Seminar on social relationships in Rumenian village
On Nov 30th at 11 via Teams Irina Stahl is giving a lecture “Spatial distribution of people inside the church: The family strana. Field-notes old and new from Drăguș village (Romania), 1929-2020”.
Irina Stahl is a Researcher of the Institute of Sociology, Romanian Academy and Secretary of the Ritual Year Working Group (SIEF). Her presentation “Spatial distribution of people inside the church: The family strana. Field-notes old and new from Drăguș village (Romania), 1929-2020” is based on field-notes taken during the monographic campaigns of 1929 and 1932, carried out by the Sociological School of Bucharest, in Drăguș village (Țara Oltului region, central Romania). These notes, until recently unpublished, refer to the spatial distribution of people inside the church. Recent fieldwork, conducted in August 2020, examined current practices.
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Lecture is supported by the research grant EKM 8-2/20/3 and by the Centre of Excellance in Estonian Studies (TK-145).
Spatial distribution of people inside the church: The family strana
Field-notes old and new from Drăguș village (Romania), 1929-2020
Researcher, Institute of Sociology, Romanian Academy
Secretary, The Ritual Year Working Group (SIEF)
This presentation was developed from field-notes taken during the monographic campaigns of 1929 and 1932, carried out by the Sociological School of Bucharest led by Dimitrie Gusti, in Drăguș village (Țara Oltului region, central Romania). These notes, until recently unpublished, are preserved in the Stahl Family Archive, and refer to the spatial distribution of people inside the church. The reality of the past was completed by more recent fieldwork conducted in August, 2020.
As in many Orthodox churches from Transylvania, during the 1929 and 1932 campaigns, in the Drăguș church women and men were separated. The nave, which is closer to the altar, was occupied by men, and the narthex was occupied by women. Unmarried women and men stayed together in the back; children were upstairs in the choir; while gipsies stood next to the door. Despite recommendations of the Church’s representatives, that old people should stay in the front, out of respect, the complex social structure of the village imposed a different rule. All members of the same family lineage were aligned in a chain formation inside the church (Rom. strana,). In it, each member had a specific place. The front position was occupied by the head of the parental household (the father, and after his death by the son, usually the youngest, or the son-in-law, in the case of a matrilocal marriage), succeeded by the other male family members. Women followed the same rule in the narthex, where the chains continued. The distinction between two social categories: the descendants of former imperial border guards (freed peasants, who had received privileges in exchange for their services) and the descendants of the bonded peasants was less obvious, but still noticeable. Thus, the spatial distribution of people in the church reflected the social structure of the community. The same distribution was followed in the cemetery, where each member of the community was buried in his family section, also called strana.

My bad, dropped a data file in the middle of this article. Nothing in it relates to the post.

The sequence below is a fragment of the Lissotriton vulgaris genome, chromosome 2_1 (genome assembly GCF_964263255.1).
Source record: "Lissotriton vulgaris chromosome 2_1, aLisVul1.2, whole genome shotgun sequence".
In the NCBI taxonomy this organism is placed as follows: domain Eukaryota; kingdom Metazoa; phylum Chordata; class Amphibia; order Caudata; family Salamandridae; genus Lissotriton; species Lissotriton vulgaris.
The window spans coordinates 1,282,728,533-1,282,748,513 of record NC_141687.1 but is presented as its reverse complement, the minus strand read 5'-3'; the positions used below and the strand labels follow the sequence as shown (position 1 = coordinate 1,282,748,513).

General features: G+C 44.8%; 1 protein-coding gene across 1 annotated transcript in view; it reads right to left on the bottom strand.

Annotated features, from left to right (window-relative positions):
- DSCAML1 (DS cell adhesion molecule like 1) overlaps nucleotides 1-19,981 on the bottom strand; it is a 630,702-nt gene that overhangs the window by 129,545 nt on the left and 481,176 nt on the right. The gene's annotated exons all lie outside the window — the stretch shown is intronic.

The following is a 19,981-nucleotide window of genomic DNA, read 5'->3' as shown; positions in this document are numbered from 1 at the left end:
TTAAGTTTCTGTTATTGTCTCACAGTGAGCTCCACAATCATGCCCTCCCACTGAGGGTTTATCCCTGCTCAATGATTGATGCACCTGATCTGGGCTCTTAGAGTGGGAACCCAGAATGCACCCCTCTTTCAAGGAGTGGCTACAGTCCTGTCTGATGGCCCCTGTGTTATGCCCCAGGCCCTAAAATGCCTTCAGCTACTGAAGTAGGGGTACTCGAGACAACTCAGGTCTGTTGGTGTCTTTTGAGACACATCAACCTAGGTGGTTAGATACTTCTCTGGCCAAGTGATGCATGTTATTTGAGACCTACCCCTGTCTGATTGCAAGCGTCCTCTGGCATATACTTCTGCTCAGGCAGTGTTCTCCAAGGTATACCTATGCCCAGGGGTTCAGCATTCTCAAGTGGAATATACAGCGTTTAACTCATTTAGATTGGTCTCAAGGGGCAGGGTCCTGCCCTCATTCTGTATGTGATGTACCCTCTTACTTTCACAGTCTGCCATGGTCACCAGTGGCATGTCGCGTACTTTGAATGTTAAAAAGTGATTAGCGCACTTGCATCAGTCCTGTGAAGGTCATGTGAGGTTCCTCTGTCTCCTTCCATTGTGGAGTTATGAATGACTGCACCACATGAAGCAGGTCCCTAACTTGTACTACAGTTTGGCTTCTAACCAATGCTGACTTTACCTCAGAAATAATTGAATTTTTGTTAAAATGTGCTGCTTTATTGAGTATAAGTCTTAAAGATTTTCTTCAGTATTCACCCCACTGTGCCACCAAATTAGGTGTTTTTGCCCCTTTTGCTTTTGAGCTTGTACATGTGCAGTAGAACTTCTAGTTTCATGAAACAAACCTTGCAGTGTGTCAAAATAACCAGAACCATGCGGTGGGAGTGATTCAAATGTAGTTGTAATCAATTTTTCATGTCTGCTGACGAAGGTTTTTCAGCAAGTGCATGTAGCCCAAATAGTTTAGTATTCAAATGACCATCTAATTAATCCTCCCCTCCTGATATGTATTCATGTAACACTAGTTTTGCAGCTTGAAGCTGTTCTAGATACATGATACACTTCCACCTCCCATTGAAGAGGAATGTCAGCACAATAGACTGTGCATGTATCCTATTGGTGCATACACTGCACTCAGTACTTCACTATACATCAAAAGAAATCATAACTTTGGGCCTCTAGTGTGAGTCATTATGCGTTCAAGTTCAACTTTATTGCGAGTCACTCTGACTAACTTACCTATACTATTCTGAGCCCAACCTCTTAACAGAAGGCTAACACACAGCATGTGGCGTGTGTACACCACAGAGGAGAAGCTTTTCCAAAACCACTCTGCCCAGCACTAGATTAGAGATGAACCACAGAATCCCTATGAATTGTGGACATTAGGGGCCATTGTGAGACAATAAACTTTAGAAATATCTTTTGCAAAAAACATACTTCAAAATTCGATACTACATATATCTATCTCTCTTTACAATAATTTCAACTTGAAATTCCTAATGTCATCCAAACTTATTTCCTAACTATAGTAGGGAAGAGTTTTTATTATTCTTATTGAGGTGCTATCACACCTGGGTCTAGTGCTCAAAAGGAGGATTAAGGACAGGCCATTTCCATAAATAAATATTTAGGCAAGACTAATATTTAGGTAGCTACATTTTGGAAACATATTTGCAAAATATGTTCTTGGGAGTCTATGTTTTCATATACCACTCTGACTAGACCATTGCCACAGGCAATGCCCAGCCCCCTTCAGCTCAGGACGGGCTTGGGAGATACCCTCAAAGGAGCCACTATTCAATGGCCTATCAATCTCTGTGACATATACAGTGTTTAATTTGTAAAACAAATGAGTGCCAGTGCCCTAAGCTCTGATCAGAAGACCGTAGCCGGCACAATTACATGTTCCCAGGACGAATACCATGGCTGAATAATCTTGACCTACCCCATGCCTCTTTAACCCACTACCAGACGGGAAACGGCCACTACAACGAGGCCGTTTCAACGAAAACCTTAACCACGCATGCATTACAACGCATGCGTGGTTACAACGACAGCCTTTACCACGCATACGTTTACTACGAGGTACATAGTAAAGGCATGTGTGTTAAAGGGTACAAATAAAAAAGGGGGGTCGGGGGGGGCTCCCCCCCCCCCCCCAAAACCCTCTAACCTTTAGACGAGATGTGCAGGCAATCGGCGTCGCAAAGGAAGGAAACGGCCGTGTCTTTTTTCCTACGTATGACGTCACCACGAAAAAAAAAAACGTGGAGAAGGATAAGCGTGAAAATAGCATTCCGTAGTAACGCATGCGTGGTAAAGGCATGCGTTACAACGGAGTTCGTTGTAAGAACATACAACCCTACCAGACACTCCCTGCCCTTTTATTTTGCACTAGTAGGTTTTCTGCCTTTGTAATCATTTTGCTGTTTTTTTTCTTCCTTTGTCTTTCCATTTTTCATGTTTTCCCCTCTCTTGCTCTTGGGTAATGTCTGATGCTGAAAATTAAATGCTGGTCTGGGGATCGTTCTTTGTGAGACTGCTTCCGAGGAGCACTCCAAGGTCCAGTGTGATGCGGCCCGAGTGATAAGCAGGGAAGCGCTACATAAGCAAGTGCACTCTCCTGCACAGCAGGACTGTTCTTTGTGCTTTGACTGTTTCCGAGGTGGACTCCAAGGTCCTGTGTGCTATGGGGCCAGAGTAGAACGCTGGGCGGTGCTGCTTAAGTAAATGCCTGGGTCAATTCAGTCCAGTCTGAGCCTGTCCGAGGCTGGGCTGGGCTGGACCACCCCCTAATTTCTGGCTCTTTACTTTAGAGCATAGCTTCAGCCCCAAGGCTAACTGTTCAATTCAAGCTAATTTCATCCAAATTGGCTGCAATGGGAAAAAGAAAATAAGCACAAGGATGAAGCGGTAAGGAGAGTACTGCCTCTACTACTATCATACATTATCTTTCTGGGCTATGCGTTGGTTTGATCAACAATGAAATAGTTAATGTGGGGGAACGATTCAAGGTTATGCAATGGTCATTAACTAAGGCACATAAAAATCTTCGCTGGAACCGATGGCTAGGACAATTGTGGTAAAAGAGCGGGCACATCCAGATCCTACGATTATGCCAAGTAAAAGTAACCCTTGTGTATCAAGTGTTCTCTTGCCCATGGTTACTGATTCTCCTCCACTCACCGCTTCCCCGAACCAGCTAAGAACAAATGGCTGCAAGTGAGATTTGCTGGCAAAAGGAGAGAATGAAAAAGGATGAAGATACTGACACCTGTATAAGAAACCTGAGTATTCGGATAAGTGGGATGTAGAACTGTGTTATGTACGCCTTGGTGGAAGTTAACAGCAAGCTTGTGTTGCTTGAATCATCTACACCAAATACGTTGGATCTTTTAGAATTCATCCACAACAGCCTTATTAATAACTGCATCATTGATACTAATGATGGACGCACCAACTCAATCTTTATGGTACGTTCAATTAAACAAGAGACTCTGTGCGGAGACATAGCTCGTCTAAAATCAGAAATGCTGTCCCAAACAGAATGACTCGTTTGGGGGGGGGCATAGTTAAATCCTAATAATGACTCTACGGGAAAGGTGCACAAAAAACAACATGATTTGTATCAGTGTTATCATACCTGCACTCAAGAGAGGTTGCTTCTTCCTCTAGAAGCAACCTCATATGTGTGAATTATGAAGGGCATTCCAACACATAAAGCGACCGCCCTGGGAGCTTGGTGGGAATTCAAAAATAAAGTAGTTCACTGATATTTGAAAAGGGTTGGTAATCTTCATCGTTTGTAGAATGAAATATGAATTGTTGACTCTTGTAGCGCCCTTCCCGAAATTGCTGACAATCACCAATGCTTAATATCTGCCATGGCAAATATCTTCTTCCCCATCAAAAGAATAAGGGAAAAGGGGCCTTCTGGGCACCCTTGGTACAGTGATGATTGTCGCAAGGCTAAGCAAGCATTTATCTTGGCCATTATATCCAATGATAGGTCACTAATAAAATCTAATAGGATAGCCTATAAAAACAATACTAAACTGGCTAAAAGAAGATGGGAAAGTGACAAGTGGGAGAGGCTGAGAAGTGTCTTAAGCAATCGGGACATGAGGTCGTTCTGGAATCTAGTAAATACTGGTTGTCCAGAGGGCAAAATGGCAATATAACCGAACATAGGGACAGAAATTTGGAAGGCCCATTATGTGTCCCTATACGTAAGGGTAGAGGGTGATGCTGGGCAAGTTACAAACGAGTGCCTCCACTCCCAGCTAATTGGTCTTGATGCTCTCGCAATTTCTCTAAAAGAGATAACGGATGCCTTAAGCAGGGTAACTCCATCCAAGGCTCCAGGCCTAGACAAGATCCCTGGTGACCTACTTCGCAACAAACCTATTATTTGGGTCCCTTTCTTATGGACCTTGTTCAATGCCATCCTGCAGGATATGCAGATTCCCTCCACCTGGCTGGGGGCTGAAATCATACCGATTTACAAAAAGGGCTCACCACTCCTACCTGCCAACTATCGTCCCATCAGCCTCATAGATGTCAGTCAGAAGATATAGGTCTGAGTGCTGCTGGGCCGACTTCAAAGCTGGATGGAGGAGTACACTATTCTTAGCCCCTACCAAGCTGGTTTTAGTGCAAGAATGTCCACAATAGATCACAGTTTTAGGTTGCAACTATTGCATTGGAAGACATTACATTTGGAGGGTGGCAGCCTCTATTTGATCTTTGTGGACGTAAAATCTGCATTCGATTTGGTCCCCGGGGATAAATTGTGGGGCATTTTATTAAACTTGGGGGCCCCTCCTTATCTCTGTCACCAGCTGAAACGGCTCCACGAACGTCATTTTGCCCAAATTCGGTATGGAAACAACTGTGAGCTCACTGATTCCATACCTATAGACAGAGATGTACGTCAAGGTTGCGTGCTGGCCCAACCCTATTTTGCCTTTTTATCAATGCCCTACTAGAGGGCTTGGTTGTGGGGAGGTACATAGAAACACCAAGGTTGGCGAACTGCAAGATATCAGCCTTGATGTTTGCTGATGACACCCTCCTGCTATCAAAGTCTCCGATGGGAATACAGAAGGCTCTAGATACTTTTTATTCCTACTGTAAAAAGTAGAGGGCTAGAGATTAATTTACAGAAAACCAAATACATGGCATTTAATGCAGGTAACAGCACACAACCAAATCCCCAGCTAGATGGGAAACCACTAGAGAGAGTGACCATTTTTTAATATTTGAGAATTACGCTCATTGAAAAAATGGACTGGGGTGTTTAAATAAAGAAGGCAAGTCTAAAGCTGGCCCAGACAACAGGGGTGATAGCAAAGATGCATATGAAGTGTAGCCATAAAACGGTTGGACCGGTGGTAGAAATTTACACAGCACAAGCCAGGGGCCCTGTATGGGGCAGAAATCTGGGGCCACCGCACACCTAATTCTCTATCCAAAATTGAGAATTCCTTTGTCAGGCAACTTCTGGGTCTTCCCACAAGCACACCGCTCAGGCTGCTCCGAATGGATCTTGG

Two of the original field-notes were made by Octavian Mureșanu, who took part only in the 1929 monographic campaign. An additional eleven notes were written in 1932, when the monographic teams returned to Drăguș. These field-notes were made by the famous Romanian sociologist Henri H. Stahl, who continued the investigation conducting a series of interviews, assisted by his co-worker Xenia Costa-Foru. Contrary to Muresanu’s notes, Stahl’s interviews were transcribed in such manner as to preserve the peasants’ idiomatic speech and expressions. After writing down the oral testimonies, Stahl verified the information given to him. He tried in vain to find the ”written rule from the ancestors”, however he was able to consult the assessment record of the Church council meetings and transcribed three of them, dated 1902 and 1906.
This talk traces the history of the field-notes (interviews and documents) and comments on the information they provide. Thus, it creates an opportunity for an extensive exploration of the activity of the Romanian School of Sociology and a chance to rediscover the century old church practices, particularly in the Țara Oltului region, central Romania. The more recent information provided by direct observation and interviews with several inhabitants of Drăguș village, in August 2020, complete the picture. Religious restrictions during Communism, and more recent social changes, which occurred after 1989, have all left their mark on the current spatial distribution of people inside the church.